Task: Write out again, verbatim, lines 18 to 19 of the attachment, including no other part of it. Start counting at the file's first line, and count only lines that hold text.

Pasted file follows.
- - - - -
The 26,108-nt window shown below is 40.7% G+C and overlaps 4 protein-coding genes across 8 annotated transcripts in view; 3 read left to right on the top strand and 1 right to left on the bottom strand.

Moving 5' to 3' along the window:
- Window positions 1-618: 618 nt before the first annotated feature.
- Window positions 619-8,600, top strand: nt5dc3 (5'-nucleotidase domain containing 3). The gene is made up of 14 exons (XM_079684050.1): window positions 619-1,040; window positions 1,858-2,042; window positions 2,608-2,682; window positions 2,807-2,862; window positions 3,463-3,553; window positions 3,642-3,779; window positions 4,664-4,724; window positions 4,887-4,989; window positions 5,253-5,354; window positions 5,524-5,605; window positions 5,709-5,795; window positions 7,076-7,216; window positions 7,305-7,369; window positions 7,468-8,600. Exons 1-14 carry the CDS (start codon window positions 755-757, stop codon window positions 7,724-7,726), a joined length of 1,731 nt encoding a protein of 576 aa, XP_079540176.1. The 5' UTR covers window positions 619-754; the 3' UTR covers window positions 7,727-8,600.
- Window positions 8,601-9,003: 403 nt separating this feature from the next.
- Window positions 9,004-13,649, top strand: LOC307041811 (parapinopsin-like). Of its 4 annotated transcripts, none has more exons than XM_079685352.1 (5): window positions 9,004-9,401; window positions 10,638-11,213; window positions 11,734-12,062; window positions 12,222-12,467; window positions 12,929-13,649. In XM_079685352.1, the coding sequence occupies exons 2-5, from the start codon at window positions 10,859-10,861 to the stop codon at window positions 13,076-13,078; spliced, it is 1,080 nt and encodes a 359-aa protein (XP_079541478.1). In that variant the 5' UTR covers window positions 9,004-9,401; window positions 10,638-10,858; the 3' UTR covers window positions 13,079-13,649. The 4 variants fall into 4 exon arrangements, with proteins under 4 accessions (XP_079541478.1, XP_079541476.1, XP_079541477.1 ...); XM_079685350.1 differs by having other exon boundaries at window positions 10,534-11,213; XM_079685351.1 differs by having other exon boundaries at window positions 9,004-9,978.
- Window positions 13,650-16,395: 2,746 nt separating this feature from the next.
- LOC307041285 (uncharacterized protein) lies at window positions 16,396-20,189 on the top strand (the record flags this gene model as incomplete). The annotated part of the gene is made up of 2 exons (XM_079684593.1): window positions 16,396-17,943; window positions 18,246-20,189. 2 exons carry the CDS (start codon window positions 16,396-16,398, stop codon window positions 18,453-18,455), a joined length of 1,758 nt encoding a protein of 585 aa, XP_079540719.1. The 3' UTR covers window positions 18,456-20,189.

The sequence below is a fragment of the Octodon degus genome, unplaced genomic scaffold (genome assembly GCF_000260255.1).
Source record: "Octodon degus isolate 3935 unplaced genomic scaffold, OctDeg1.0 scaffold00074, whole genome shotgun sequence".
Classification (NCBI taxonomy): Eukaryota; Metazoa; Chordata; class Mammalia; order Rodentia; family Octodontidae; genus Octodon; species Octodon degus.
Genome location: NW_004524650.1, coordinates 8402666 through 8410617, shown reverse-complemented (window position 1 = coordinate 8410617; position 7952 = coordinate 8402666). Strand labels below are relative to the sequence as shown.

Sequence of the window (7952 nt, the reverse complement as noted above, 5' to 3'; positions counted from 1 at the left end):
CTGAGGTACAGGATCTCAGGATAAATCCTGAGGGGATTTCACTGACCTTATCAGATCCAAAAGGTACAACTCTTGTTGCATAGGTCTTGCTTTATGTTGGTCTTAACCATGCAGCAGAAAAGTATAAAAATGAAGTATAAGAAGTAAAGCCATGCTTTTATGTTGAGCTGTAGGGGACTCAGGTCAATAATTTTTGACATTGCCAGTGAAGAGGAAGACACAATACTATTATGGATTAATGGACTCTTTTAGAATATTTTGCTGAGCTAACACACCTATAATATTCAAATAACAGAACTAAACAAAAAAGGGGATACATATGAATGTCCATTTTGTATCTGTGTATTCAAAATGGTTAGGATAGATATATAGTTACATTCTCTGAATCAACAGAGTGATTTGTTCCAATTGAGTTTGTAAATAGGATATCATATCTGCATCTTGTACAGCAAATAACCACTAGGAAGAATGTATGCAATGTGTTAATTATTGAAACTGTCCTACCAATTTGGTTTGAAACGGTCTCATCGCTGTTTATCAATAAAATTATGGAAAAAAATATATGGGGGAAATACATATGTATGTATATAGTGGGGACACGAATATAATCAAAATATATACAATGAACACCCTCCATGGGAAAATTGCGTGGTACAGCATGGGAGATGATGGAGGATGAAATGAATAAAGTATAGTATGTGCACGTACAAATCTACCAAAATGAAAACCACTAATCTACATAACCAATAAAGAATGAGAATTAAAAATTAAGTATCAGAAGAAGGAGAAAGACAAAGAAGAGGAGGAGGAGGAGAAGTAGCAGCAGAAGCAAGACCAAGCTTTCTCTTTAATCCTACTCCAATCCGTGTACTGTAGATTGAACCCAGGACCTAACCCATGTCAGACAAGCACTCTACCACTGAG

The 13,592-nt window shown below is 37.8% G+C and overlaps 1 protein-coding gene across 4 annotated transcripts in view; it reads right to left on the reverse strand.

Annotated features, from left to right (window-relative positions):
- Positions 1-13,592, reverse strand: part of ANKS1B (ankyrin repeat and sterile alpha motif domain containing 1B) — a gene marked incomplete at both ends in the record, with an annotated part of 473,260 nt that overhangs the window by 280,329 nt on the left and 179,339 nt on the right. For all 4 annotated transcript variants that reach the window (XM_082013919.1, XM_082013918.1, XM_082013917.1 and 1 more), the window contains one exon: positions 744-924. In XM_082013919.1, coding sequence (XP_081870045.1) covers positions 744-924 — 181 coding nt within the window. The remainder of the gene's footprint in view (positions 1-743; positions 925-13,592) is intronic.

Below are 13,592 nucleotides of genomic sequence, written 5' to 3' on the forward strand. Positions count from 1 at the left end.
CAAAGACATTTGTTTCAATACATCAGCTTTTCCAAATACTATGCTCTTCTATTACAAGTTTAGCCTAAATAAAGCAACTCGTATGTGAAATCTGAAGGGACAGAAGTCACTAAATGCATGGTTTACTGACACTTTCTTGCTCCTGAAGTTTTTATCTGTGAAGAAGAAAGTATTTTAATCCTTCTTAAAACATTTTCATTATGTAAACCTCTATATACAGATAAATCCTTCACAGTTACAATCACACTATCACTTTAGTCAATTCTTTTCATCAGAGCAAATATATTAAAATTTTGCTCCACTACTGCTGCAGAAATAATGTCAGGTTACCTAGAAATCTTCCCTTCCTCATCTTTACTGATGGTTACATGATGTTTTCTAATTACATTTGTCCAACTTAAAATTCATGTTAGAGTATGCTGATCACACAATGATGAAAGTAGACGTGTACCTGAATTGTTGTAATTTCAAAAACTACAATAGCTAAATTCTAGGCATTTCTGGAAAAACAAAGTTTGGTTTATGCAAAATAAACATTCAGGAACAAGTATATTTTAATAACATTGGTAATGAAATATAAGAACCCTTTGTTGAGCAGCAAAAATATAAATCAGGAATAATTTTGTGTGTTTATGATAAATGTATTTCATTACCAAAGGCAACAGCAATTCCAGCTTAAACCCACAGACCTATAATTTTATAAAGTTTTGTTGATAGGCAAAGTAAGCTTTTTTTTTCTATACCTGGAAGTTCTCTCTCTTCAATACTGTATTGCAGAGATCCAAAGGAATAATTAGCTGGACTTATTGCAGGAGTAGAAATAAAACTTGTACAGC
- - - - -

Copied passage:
Below are 13,592 nucleotides of genomic sequence, written 5' to 3' on the forward strand. Positions count from 1 at the left end.
CAAAGACATTTGTTTCAATACATCAGCTTTTCCAAATACTATGCTCTTCTATTACAAGTTTAGCCTAAATAAAGCAACTCGTATGTGAAATCTGAAGGGACAGAAGTCACTAAATGCATGGTTTACTGACACTTTCTTGCTCCTGAAGTTTTTATCTGTGAAGAAGAAAGTATTTTAATCCTTCTTAAAACATTTTCATTATGTAAACCTCTATATACAGATAAATCCTTCACAGTTACAATCACACTATCACTTTAGTCAATTCTTTTCATCAGAGCAAATATATTAAAATTTTGCTCCACTACTGCTGCAGAAATAATGTCAGGTTACCTAGAAATCTTCCCTTCCTCATCTTTACTGATGGTTACATGATGTTTTCTAATTACATTTGTCCAACTTAAAATTCATGTTAGAGTATGCTGATCACACAATGATGAAAGTAGACGTGTACCTGAATTGTTGTAATTTCAAAAACTACAATAGCTAAATTCTAGGCATTTCTGGAAAAACAAAGTTTGGTTTATGCAAAATAAACATTCAGGAACAAGTATATTTTAATAACATTGGTAATGAAATATAAGAACCCTTTGTTGAGCAGCAAAAATATAAATCAGGAATAATTTTGTGTGTTTATGATAAATGTATTTCATTACCAAAGGCAACAGCAATTCCAGCTTAAACCCACAGACCTATAATTTTATAAAGTTTTGTTGATAGGCAAAGTAAGCTTTTTTTTTCTATACCTGGAAGTTCTCTCTCTTCAATACTGTATTGCAGAGATCCAAAGGAATAATTAGCTGGACTTATTGCAGGAGTAGAAATAAAACTTGTACAGC